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Body Piercing

August 16, 2003 | Peter Yoon, Times Staff Writer
It's a stereotype to say that every athlete at the X Games has tattoos and body piercings, but those things are a crucial part of the makeup of X Games athletes. So are baggy clothes and dyed hair. And anything else that defies the mainstream.
September 20, 1992 | Jonathan Gold
Tumor is pretty hip for a 15-year-old girl, always on the guest list, always knows who's coming through town, usually manages to get albums a few weeks before they show up in the stores. She knows how to stage-dive without sticking her Doc Martens into some goober's face. Her favorite color is black.
January 24, 2012 | By Rick Rojas, Los Angeles Times
First, they could grow a mustache, just like Walt Disney. Now, they can grow a little more facial hair but not quite enough to be like most of the Seven Dwarfs. Disneyland announced that it's loosened up its legendary dress code — known as the Disney Look — to allow employees to grow more facial hair. But the rules still forbid visible tattoos, body piercings (other than the ears for women), "extreme" hairstyles or colors. (Shaved heads are OK for men, but a no-go for women.)
September 17, 2006 | Leslie Savan, Leslie Savan is the author of "Slam Dunks and No-Brainers: Language in Your Life, the Media, Business, Politics, and, Like, Whatever" and "The Sponsored Life: Ads, TV, and American Culture."
DESPITE the influence of "Don't Think of an Elephant," linguist George Lakoff's remedial language course for Democrats, the party out of power still has a language problem. Liberal politicians still don't talk from the gut; they create sleep-inducing slogans like "Together, America Can Do Better"; and, awed by conservative rhetoric, they do little more than stalk the talk: "I have values too," they insist. "I am a person of faith. Really."
September 11, 2007 | Ching-Ching Ni, Times Staff Writer
Her relatives had always described her as a colicky baby. When Luo Cuifen was 26, she found out a likely reason why. Doctors discovered more than two dozen sewing needles embedded in her body, some piercing her vital organs. X-rays of her head and torso look like a dart board. Doctors believe the needles were driven into her body when Luo was days old. One in the top of her skull could only have been stuck there when the bones in her head were still soft.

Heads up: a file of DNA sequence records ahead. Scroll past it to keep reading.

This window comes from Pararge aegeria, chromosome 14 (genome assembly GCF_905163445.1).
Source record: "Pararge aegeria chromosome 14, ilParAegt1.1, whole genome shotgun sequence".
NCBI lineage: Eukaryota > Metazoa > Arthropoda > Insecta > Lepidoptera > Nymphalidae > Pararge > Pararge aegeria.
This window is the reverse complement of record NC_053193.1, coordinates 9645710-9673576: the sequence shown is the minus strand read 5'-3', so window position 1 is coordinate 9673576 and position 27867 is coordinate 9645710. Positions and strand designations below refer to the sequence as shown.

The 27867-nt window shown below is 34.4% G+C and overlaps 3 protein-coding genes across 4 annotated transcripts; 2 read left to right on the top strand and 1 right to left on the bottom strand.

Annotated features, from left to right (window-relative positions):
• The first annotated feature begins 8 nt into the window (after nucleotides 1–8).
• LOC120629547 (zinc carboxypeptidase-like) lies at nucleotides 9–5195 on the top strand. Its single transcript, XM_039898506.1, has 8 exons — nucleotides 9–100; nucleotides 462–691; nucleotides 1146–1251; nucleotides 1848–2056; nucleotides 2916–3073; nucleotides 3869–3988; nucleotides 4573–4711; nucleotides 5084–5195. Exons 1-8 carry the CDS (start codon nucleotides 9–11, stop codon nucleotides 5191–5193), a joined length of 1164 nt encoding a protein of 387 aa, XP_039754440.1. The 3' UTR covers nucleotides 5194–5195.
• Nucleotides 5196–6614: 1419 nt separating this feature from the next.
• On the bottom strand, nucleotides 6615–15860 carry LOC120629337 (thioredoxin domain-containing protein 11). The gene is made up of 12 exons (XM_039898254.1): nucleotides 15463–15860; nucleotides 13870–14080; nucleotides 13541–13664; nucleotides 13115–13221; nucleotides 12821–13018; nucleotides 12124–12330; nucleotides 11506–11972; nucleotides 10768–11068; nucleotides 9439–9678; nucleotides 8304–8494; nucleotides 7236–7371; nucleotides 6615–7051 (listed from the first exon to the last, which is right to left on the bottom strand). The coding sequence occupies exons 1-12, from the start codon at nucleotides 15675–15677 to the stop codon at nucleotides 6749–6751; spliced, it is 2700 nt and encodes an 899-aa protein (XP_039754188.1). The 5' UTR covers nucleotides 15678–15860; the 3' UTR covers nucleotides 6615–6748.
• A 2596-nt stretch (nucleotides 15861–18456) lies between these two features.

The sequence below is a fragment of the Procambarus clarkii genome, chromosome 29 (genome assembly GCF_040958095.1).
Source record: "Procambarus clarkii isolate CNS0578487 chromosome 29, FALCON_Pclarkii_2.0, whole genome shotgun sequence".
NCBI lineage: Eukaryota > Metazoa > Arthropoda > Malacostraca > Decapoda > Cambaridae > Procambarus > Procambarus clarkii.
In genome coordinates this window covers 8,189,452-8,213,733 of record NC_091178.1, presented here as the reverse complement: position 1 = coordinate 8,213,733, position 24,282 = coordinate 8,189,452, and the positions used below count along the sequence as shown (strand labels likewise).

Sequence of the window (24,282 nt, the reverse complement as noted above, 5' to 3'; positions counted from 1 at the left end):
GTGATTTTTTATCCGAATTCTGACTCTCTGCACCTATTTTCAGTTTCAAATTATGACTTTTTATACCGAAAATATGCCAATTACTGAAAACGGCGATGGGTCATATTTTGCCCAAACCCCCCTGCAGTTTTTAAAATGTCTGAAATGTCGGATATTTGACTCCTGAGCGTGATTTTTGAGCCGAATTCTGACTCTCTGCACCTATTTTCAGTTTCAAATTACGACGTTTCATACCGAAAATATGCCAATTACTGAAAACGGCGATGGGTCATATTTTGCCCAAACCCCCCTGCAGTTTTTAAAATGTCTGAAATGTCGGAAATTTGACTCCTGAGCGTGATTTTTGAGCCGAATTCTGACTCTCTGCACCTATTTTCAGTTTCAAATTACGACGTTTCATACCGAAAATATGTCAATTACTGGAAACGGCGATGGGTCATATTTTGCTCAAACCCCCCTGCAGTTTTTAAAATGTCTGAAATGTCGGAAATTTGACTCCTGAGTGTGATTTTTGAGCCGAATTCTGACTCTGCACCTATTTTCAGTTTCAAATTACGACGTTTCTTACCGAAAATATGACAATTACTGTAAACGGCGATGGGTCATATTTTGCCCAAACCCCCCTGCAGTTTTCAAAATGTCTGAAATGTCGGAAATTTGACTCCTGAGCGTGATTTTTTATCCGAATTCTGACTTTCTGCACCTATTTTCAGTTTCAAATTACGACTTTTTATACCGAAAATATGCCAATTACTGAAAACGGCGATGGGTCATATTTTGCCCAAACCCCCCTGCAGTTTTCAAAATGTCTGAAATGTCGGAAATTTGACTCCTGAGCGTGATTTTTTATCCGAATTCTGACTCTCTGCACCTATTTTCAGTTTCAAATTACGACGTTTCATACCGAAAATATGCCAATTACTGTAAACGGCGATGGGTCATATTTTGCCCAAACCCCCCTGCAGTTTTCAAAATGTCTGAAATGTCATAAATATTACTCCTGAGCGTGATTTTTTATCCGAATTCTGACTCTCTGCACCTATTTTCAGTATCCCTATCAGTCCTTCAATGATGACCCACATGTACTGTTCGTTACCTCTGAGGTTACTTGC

June 21, 1999
My free subway ride on June 12 from Union Station to Hollywood was exciting. The ride was fast and smooth. The well-lighted tunnel, the attractive subway cars and the modern, clean stations made the ride enjoyable. But arrival in Hollywood was depressing. From the Hollywood Boulevard-Vine Street subway station west to Highland, on Hollywood Boulevard, crummy-looking shops offered tattoos, body piercing, sex paraphernalia and garish merchandise. For me, the boulevard is a wasteland with one oasis, the Musso and Frank Grill.
December 17, 1997 | DARRELL SATZMAN
Following through on its bid to keep tattoo and body-piercing establishments out of San Fernando, the City Council on Monday voted to require that the procedures be supervised by a licensed physician. With no residents coming forward to speak against the ordinance, the council unanimously adopted the new law, establishing what are believed to be the toughest rules governing the trendy body enhancements in Southern California.
May 18, 1995
As a senior dad of a Pali High teen-ager, my gray hair turned even grayer after Sunday's cover story about body piercing ["Body Language," April 30]. And I thought our daughter's "surprise" nose ring was an abomination; may she be spared from ever meeting your man, Ra, and his crown to crotch metallic mutilations. Hopefully we've seen the last of Baba, the professional piercer with the Lucite stud through his tongue. What a fun guy. Has he considered a career with the Ringling Brothers?
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